Black holes aren’t black. Warner Bros.
By Alasdair Richmond, University of Edinburgh
Note: this article has spoilers.
In Interstellar’s near-ish future, our climate has failed catastrophically, crops die in vast blights and America is a barely-habitable dustbowl. Little education beyond farming methods is tolerated and students are taught that the Apollo landings were Cold War propaganda hoaxes.-->
What will McDonald’s do?
The U.S. Department of Agriculture on Friday cleared a genetically engineered potato with two innovations that help both consumers and producers: The Simplot Innate potato resists bruising, which makes it more appealing to consumers (even though bruising generally does not impact the quality of the starchy vegetable); and it’s been modified to produce less of the chemical acrylamide when fried.
Acrylamide has been linked to cancer in rats although there is no clear evidence that it poses harm to humans.
This is a commonly used argument, indeed often taken for granted. We can simulate physics on a computer. So what is to stop us eventually simulating your whole body including your brain? And if so, is it not just a matter of time, and increasing computer power before we have exact simulations of humans as computer programs? Programs whose behaviour is indistinguishable from humans?
This is a staple of many science fiction stories of course. But some logicians, philosophers and physicists think there are flaws in this argument.
We know the laws of physics are incomplete. Could there be physical processes which for some reason are impossible to simulate using a computer program? And could processes like that go on in a human being?-->
In the NFL, teams share revenue from national television contracts and to sell local tickets, if a team has not sold at least to a specific threshold, the game is blacked out locally. If enough people are attending, the game is shown to fans in the region
That appeals to 'hometown' fans. One satellite network shows all games to its package subscribers but otherwise fans are only going to see their local team. If they don't have one, they see something nearby. It is a rule and there is no choice.
In the modern mobile population, that may not be a wise strategy. Fans no longer live within an hour of where they grew up and a new paper finds that choosing to broadcast the local team isn't always the smartest ratings decision. Writing in
By David A. Weintraub, Vanderbilt University-->
Let’s talk about gastrulation. For those unfamiliar with the term, it’s not as disgusting as it sounds. Gastrulation is a process in early embryonic development which leads to the generation of the three germ-layer tissues- ectoderm, endoderm, and mesoderm- from which all other tissue-types in the body are erived.
The early (amniote) embryo coverts from a bilaminar structure of epithelial tissue plus and extra-embryonic layer, to a trilamiarone. A second function of gastrulation is that it defines the anterior-posterior body axis for the first time. In other words, it begins to distinguish the head end of the embryo from the tail end- this is pretty important if you want all your bits and pieces in the right place later on!
By Ian Bailey, Lancaster University
Scientists working on an experiment at the SLAC National Accelerator Laboratory in the US have taken a step forward in developing a technology which could significantly reduce the size of particle accelerators. The technology is able to accelerate particles more rapidly than conventional accelerators at a much smaller size.-->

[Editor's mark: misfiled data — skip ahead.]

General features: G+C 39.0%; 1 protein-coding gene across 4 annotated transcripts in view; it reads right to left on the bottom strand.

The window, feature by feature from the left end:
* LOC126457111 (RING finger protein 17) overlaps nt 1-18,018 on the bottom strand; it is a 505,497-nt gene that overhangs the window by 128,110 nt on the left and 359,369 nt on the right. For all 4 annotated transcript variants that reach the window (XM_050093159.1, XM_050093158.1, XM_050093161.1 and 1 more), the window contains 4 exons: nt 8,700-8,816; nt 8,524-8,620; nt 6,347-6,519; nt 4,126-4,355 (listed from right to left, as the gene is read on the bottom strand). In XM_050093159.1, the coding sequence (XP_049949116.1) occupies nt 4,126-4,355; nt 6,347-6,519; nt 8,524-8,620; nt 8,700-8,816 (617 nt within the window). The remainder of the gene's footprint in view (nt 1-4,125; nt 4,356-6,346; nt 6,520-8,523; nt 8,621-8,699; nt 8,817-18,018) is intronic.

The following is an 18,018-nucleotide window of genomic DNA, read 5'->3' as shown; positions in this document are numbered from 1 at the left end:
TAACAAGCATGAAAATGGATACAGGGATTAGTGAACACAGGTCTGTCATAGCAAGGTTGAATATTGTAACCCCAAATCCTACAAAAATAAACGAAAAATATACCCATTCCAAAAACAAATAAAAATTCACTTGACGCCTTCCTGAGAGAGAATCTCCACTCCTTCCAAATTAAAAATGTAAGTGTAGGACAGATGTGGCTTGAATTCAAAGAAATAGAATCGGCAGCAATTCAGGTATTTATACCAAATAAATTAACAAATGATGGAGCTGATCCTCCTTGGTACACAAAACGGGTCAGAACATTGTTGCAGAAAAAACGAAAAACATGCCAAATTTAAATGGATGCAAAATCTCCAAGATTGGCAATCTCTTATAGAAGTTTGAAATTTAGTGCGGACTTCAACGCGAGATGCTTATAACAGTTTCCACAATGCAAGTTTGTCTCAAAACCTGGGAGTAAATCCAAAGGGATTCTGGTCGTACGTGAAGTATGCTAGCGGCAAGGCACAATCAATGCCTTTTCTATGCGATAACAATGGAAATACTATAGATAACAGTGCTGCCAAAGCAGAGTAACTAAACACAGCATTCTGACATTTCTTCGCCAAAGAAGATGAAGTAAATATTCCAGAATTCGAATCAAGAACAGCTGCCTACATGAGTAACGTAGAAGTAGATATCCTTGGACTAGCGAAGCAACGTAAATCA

By Vanessa Brown, Nottingham Trent University-->
Will the medicines you take make their way back into your food? They might, especially of you take your cue from an old Yorkshire song which deals with human recycling in the food chain, via worms and ducks. Now, research  from the university of York (where else?) has studied one step of this process in detail.
By Mark Israel, University of Western Australia
There are a few things you might need for an experiment involving beagles and the side effects of contraceptive pills. Animal research ethics aside, beagles might be a good start.-->
Instead our poor sister world quickly spiraled into a greenhouse effect that erased its oceans and drove all the water away, leaving a desert planet, coated with dense clouds of sulfuric acid and carbon dioxide.-->
What is the best way to learn a dance sequence?
Professional dancers make it look easy. A choreographer rattles off a long list of moves, kicks and turns and the dancers somehow remember it all. But what about the rest of us who will be hitting the club this weekend?
Researchers from Bielefeld University and the Palucca University of Dance in Dresden are here to help. They researched whether dancers learn a dance sequence better by seeing or by listening, that is, if a dance instructor first demonstrates the sequence, or if he or she first gives a spoken explanation.
An experiment with 42 people under functional magnetic resonance imaging (fMRI) found that if people see pictures of others being loved and cared for, it subsequently reduces
the brain's threat monitor, the amygdala,
response to threats.
This occurred even if the person was not paying attention to the content of the first pictures.
The study in Social, Cognitive and Affective Neuroscience, suggests that being reminded of being loved and cared for dampens the threat response and may allow more effective functioning during, and activation of soothing resources after, stressful situations. This was particularly true for more anxious individuals.